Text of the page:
Michael Collins said NASA ‘sent him to wrong place’ after Apollo 11 member reached Moon

Michael Collins reflects on Apollo 11 mission in 2019

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Collins, one of three crew members of the first manned mission to the Moon in 1969, has died aged 90. His family said it came after “a valiant battle with cancer”. They added: “He spent his final days peacefully, with his family by his side.”

While Neil Armstrong and Buzz Aldrin walked on the Moon, Collins stayed in lunar orbit, piloting the command module as it circled above.

Because of this, he is often called the “forgotten astronaut”.

When Armstrong first stepped on the natural satellite, Collins was 60 miles above, telling the team back in Houston he was listening to communications with his comrades, and it was “fantastic”.

Talking about how the Earth looked from space, he later noted: “The thing I remember most is the view of planet Earth from a great distance.

“Tiny. Very shiny. Blue and white. Bright. Beautiful. Serene and fragile.”

As a boy, Collins dreamed of going to space.

He once told NPR that NASA had, in fact, sent him on the wrong mission.

He said: “I used to joke that NASA sent me to the wrong place, to the moon.

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“Because I think Mars is a more interesting place.

“It’s a place I always read about as a child.”

Mars remained an obsession for Collins in later life.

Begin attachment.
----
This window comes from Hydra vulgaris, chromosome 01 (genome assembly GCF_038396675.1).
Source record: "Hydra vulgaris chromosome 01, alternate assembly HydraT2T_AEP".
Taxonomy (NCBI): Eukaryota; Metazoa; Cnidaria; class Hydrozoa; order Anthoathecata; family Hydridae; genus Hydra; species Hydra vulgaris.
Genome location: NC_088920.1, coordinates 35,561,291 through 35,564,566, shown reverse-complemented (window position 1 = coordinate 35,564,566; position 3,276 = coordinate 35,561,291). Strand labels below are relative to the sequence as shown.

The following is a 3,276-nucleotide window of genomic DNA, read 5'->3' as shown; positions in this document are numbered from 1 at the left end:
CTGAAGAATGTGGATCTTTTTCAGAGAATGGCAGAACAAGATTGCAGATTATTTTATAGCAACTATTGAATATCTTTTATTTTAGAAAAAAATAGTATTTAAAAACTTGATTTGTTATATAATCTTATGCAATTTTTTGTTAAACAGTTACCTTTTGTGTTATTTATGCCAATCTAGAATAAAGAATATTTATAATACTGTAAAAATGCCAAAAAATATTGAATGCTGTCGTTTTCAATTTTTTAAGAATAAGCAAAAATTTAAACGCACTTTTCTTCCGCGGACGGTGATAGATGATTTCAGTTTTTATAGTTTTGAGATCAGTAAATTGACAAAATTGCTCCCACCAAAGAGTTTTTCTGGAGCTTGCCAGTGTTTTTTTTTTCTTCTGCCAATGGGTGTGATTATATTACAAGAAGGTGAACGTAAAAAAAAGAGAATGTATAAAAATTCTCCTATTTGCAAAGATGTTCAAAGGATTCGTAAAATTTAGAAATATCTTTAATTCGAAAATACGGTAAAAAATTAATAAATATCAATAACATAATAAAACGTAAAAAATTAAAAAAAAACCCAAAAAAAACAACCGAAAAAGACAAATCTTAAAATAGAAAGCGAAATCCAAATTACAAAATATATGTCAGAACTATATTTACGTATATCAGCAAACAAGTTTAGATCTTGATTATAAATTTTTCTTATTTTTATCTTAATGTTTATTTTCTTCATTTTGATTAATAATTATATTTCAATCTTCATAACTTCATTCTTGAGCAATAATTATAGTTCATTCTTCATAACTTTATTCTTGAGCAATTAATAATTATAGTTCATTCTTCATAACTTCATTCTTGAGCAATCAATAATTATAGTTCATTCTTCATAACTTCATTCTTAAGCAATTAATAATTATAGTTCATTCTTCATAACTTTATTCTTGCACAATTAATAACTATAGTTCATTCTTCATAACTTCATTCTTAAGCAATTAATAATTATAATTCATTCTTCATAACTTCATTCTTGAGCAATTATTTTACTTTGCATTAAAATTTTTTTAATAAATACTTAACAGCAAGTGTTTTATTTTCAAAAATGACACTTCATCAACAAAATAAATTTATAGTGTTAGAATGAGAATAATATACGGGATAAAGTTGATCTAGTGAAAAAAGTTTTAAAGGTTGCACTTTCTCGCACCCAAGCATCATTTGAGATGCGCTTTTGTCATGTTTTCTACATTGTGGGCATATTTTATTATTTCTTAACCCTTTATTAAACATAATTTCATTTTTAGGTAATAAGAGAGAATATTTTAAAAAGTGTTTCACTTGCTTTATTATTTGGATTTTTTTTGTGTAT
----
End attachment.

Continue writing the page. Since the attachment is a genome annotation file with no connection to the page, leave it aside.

He wrote several books that featured the Red Planet.


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One, ‘Carrying the Fire’, is considered to be the best astronaut biography of all time.

Apollo 11 was his final trip to space and he never dwelled on missing a chance to step on the moon.

He told NPR: “As an astronaut, I always thought I had the best job in the world and I still think that.

“But for me when it was over it was over.”

During the Apollo 11 mission, he could only talk to control half the time.

When he orbited the back side of the moon, he was completely cut off.

This part of the mission led some to describe him as momentarily being the loneliest man in humanity.

Yet, he told the publication that the observation was far from the truth, and said: “The fact that I was … out of communications, rather than that being a fear, that was a joy because I got Mission Control to shut up for a little while.

“Every once in a while.”

Collins’ death means Aldrin, 91, is the only surviving member of the mission.

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